Ushering in New Era
By Jonathan Sanfilippo
Competing in the Women's British Open made Shin Ji-yai nervous. Really nervous.
She had trouble sleeping. She felt aches in her stomach. She even had to take bathroom breaks during the tournament.
``Yeah, I'm just nervous,'' she said on the Ladies Professional Golf Association (LPGA)'s Web site.
But even as the tournament came down to the final holes and more and more pressure mounted, Shin never let her anxiety hinder her performance. The up-and-coming star from South Korea overcame her jitters and shot a 6-under-par 66 in Sunday's final round in Sunningdale, England, to win the first major championship of her career.
"My whole life, I've been waiting for this time and my dream comes true now," Shin said after becoming the youngest Women's British Open winner in history at the age of 20 years, 3 months, 6 days.
Shin finished the tournament with a four-day score of 18-under 270. She earned $314,464 (320 million won) in prize money and captured her first professional victory outside of Asia, after compiling 21 wins in Korea and Japan earlier in her career.
Shin, who was one shot off the lead heading into the final round, tallied six birdies and had no bogeys on Sunday. After birdying four of the first 10 holes, she sunk a 40-foot putt to birdie the par-3 13th and added another birdie on the par-5 14th, before shooting par the rest of the round to maintain the lead.
``My driver and my iron, putting, everything was very well, very good,'' Shin said.
Shin's performance highlighted a tournament in which the top five players where all from Asia.
Taiwan's Yani Tseng shot a 66 in the final found to finish in second place with a total of 15-under 273. South Korea's Ji Eun-hee (67) and Japan's Yuri Fudoh (71), the leader after three rounds, tied for third at 274, while Japan's Ai Miyazato (70) finished fifth at 275.
``I feel a lot of confidence,'' Tseng said. ``I know that I can do it and just every week, I know what I'm going to do, and I know I can be at the top of the leaderboard.''
The British Open, which began with 31 South Korean players in the field, was the third consecutive major tournament won by an Asian player, after Tseng captured the title at the LPGA Championship and South Korea's Park In-bee won the Women's U.S. Open earlier this year.
``I think we all knew that there are so many and they are playing so good, so consistent, and they work so hard,'' Mexican golfer Lorena Ochoa said of Asian players' increasing dominance in women's golf. ``I think it's something that so many of them had a good week again for a few of them. I'm going to really think on that. I think about my game, and I need to improve, and I learned a lot this week, and I'm going to prepare for the next part of the season.''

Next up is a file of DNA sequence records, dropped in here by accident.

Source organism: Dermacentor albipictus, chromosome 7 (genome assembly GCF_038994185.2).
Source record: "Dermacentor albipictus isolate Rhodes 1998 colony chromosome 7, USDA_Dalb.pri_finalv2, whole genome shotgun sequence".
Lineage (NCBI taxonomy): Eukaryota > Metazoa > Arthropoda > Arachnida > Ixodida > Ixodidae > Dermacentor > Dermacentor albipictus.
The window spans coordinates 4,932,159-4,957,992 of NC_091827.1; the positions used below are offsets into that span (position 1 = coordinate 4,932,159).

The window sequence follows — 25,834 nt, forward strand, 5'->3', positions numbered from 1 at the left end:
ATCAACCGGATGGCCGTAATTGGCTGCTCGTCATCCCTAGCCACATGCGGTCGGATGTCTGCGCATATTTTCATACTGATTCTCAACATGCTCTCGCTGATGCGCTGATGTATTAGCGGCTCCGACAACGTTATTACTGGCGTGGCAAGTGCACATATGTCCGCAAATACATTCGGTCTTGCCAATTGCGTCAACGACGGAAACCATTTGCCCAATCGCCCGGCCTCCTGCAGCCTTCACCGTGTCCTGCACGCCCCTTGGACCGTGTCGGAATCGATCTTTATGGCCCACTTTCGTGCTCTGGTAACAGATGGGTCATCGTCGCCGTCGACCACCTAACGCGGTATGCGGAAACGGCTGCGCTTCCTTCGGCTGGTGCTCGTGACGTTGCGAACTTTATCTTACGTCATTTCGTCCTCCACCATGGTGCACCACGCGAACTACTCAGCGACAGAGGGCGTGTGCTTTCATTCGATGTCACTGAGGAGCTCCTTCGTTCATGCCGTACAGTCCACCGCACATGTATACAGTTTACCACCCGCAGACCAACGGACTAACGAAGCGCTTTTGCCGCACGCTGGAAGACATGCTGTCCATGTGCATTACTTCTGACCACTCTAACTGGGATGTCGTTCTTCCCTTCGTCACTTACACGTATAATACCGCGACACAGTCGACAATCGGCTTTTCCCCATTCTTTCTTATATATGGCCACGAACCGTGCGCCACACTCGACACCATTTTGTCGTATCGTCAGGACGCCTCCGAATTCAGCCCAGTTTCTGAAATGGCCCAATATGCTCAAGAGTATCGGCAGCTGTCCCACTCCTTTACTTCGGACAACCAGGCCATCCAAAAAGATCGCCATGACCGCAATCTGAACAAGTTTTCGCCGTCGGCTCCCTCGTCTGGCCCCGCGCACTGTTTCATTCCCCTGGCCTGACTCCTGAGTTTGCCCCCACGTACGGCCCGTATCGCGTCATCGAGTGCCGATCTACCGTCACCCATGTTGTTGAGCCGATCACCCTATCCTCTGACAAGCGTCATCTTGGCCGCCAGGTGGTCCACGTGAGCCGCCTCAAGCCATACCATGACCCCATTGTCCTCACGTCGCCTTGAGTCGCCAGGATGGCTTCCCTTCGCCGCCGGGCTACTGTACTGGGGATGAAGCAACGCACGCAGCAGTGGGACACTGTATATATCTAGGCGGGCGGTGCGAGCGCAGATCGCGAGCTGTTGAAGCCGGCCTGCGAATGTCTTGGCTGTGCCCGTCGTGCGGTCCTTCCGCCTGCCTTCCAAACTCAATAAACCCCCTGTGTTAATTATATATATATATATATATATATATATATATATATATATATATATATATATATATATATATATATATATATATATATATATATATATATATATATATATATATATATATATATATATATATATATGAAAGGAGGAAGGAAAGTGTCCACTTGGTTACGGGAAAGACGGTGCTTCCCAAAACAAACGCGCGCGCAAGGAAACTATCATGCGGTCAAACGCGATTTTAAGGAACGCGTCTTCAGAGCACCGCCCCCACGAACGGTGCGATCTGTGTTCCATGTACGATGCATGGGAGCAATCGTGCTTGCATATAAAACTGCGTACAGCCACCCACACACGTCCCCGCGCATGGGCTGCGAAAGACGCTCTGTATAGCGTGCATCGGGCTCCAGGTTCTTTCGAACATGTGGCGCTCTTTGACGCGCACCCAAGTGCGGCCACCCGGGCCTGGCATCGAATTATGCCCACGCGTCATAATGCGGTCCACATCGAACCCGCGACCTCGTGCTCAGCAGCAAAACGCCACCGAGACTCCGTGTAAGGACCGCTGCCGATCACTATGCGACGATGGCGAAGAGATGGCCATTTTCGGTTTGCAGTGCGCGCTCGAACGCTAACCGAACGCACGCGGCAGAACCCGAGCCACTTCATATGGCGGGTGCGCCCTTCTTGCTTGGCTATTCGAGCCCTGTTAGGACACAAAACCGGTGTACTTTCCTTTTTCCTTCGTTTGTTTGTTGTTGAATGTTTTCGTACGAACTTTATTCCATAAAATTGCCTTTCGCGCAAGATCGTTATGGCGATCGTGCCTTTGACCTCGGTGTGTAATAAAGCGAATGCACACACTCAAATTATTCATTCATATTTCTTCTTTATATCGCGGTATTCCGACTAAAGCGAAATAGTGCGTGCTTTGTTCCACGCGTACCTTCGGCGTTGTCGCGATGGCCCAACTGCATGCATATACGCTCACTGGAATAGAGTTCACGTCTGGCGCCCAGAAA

Ochoa, the No. 1-ranked women's player in the world and 2007 British Open champion, shot a 69 on Sunday and finished tied for seventh at 277.
Another golf icon, Annika Sorenstam of Sweden, was playing the final major of her career after announcing earlier in the year that she would retire at the end of the season. She shot a 68 and finished tied for 24th at 282, but birdied the 18th hole and drew a loud ovation from the crowd.
``Well, it's amazing, when I made the corner from the leaderboard, it says, 'Annika, you'll be missed,''' Sorenstam said. ``And I thought that was very special, and I waved at the guys, and they clapped, and I came up 18 and everybody was cheering. You know, it just makes you feel good when you get that type of applause.
``You know, I've been out here for 15 years, and I've experienced a lot of joy, a few setbacks, but overall, it's been great. All of a sudden, everything just reflects on your mind and you're just grateful.''
While the Women's British Open signaled that Sorenstam's career is coming to a close, it also proved that Shin could compete with the best golfers on the planet.
``She's very good,'' Ochoa said. ``I actually played with her, and she pretty much dominates.''
With the win, Shin, who is ranked 10th in the world and No. 1 in the Korean LPGA, became eligible to compete in the British Open for the next 10 years in addition to qualifying for this year's 32-player ADT Championship.
She also became the sixth South Korean to win a major title, following her childhood hero, Pak Se-ri (LPGA Championship in 1998, 2002 and 2006; 1998 Women's U.S. Open; 2001 Women's British Open), along with Grace Park (2004 Kraft Nabisco), Jang Jeong (2005 Women's British Open), Birdie Kim (2005 Women's U.S. Open), Park In-bee (2008 Women's U.S. Open)
``I'm watching her and still she's my hero,'' Shin said of Pak.
After dominating events in Asia the past few years and winning the latest British Open, Shin said next year she would join the U.S. LPGA Tour, which is considered the top women's golf tour in the world.
``I want to play here, because very big tournaments, many big tournaments and great players,'' she said. ``Yeah, I want to play here.''
But on Monday, Shin planned on returning home to Korea. She might need rest after a nervous weekend.